European Economic Confidence Improves More Than ForecastFergal O’Brien
Economic confidence in the euro area improved more than economists forecast in June, adding to indications the 17-nation economy is starting to recover from the longest recession since the debut of the common currency.
An index of executive and consumer sentiment rose to 91.3 from 89.5 in May, the biggest jump since July 2010, the European Commission in Brussels said today. The June reading, the highest in 13 months, was above the 90.4 median projection by economists in a Bloomberg News survey.
European Central Bank President Mario Draghi said yesterday that policy makers will maintain a loose monetary stance for as long as needed. Financial markets tumbled in the past week amid concern stimulus will be withdrawn since U.S. Federal Reserve Chairman Ben S. Bernanke said last week that policy makers may start slowing their pace of bond buying.
Today’s report “supports hopes that euro-zone economic activity may have finally stopped contracting in the second quarter,” said Howard Archer, chief U.K. and European economist at IHS Global Insight in London. “If June’s improvement in confidence can be extended, businesses will at least pare back their job cutting and consumers will gradually lift their spending.”
The euro-area economy shrank 0.2 percent in the first quarter, a record sixth consecutive contraction. The recession is forecast to end this quarter, as the economy stagnates before returning to growth in the following three months, according to a separate Bloomberg survey of economists.
The ECB’s monetary policy “will stay accommodative for the foreseeable future,” Draghi said yesterday in Paris. “We have an open mind about all other possible instruments that we may consider proper to adopt.” He said an exit is “very distant.”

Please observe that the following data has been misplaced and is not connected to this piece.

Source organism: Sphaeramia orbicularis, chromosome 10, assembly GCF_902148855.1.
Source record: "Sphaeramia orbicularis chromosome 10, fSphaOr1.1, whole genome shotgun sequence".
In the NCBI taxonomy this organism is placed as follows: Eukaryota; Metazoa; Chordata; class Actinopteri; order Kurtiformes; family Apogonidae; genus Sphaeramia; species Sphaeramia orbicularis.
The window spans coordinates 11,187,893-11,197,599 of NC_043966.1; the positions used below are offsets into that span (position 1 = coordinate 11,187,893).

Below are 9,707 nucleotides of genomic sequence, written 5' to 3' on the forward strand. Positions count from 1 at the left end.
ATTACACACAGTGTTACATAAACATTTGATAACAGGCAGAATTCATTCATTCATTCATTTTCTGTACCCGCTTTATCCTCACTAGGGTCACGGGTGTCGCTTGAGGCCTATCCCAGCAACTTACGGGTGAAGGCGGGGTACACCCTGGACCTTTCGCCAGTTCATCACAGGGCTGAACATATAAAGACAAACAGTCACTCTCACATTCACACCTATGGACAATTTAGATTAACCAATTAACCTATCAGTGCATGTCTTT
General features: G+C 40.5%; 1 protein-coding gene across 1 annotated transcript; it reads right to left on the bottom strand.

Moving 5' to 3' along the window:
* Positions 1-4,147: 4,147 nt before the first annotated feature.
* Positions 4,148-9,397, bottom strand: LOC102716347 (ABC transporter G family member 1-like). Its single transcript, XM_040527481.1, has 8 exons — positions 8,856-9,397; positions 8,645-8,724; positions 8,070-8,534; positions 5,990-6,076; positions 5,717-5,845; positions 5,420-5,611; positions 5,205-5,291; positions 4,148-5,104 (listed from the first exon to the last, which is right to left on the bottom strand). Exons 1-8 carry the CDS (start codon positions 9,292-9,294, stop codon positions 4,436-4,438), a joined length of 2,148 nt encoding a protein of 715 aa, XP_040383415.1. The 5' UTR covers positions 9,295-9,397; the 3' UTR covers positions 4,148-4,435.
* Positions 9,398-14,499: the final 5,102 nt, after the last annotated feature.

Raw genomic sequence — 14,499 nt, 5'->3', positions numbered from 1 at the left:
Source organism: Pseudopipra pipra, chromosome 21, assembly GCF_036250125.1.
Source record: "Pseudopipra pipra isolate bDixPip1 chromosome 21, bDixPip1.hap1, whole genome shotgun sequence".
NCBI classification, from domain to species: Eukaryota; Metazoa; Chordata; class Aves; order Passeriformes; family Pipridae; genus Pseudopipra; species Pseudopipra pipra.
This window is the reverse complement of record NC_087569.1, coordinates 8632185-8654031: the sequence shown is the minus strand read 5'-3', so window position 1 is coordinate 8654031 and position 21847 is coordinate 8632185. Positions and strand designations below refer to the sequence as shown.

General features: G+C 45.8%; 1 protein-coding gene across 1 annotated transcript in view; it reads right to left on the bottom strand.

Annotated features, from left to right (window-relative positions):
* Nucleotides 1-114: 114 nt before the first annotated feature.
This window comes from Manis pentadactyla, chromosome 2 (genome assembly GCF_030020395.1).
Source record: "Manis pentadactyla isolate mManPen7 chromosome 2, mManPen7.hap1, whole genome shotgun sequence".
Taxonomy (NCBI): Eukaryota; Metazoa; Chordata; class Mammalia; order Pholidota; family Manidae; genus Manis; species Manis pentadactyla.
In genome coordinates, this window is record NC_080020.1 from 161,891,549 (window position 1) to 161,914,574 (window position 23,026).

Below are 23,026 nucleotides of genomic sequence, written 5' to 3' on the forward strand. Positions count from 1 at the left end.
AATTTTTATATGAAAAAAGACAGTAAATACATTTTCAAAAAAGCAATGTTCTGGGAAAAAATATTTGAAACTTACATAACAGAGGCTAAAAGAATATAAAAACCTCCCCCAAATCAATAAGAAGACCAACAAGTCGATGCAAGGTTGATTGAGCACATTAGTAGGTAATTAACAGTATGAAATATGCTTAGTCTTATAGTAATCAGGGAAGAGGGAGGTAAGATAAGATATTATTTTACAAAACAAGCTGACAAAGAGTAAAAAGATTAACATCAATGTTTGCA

Separate data today showed that German unemployment unexpectedly declined in June amid signs that a recovery in Europe’s biggest economy is on track even as the euro area struggles to emerge from its recession. The number of people out of work in Germany dropped seasonally adjusted 12,000 to 2.94 million, the Nuremberg-based Federal Labor Agency said today.
In the euro area, the jobless rate increased to a record 12.2 percent in April, the latest data available. Euro-area unemployment figures for May will be published on July 1.
“The euro-area economy has shown signs that it should stabilize at some stage in the second half of the year, but an upturn does not seem imminent,” economists including Philip Shaw at Investec in London said in a note. “Of course, euro-zone markets have not been immune to global events.”
The Stoxx Europe 600 Index slid to a six-month low in the wake of Bernanke’s announcement on June 19 that the U.S. central bank may start reducing bond purchases that have fueled gains in markets globally. The euro declined more than 2 percent against the U.S. dollar before pulling off its lows today to trade at $1.3025 at 12:52 p.m. in Brussels, up 0.1 percent on the day.
A gauge of sentiment among European manufacturers increased to minus 11.2 from minus 13, today’s report showed. An indicator of services confidence fell to minus 9.5 from minus 9.2, while consumer confidence gained to minus 18.8 from minus 21.9.